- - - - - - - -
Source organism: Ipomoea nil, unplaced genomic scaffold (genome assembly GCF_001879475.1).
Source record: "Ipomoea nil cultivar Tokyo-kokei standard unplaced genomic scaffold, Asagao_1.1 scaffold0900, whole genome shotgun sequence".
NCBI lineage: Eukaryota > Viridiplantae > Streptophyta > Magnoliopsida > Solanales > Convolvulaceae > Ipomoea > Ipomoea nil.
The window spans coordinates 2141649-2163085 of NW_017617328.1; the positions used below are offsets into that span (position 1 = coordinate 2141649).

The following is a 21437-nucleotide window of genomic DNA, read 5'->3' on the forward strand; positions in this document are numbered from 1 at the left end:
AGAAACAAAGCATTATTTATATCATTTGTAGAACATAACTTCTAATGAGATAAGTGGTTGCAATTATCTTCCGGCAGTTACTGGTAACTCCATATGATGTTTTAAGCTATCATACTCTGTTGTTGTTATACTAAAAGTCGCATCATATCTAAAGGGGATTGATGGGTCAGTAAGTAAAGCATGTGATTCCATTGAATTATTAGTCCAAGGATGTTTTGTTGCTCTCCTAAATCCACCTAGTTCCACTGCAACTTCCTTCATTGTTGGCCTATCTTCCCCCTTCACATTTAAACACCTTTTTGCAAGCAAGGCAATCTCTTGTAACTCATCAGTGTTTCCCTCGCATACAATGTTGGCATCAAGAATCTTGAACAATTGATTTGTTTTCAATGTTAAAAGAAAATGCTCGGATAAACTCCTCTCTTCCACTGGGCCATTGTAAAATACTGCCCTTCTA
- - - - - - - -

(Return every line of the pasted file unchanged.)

Source organism: Ipomoea nil, unplaced genomic scaffold (genome assembly GCF_001879475.1).
Source record: "Ipomoea nil cultivar Tokyo-kokei standard unplaced genomic scaffold, Asagao_1.1 scaffold0900, whole genome shotgun sequence".
NCBI lineage: Eukaryota > Viridiplantae > Streptophyta > Magnoliopsida > Solanales > Convolvulaceae > Ipomoea > Ipomoea nil.
The window spans coordinates 2141649-2163085 of NW_017617328.1; the positions used below are offsets into that span (position 1 = coordinate 2141649).

The following is a 21437-nucleotide window of genomic DNA, read 5'->3' on the forward strand; positions in this document are numbered from 1 at the left end:
AGAAACAAAGCATTATTTATATCATTTGTAGAACATAACTTCTAATGAGATAAGTGGTTGCAATTATCTTCCGGCAGTTACTGGTAACTCCATATGATGTTTTAAGCTATCATACTCTGTTGTTGTTATACTAAAAGTCGCATCATATCTAAAGGGGATTGATGGGTCAGTAAGTAAAGCATGTGATTCCATTGAATTATTAGTCCAAGGATGTTTTGTTGCTCTCCTAAATCCACCTAGTTCCACTGCAACTTCCTTCATTGTTGGCCTATCTTCCCCCTTCACATTTAAACACCTTTTTGCAAGCAAGGCAATCTCTTGTAACTCATCAGTGTTTCCCTCGCATACAATGTTGGCATCAAGAATCTTGAACAATTGATTTGTTTTCAATGTTAAAAGAAAATGCTCGGATAAACTCCTCTCTTCCACTGGGCCATTGTAAAATACTGCCCTTCTA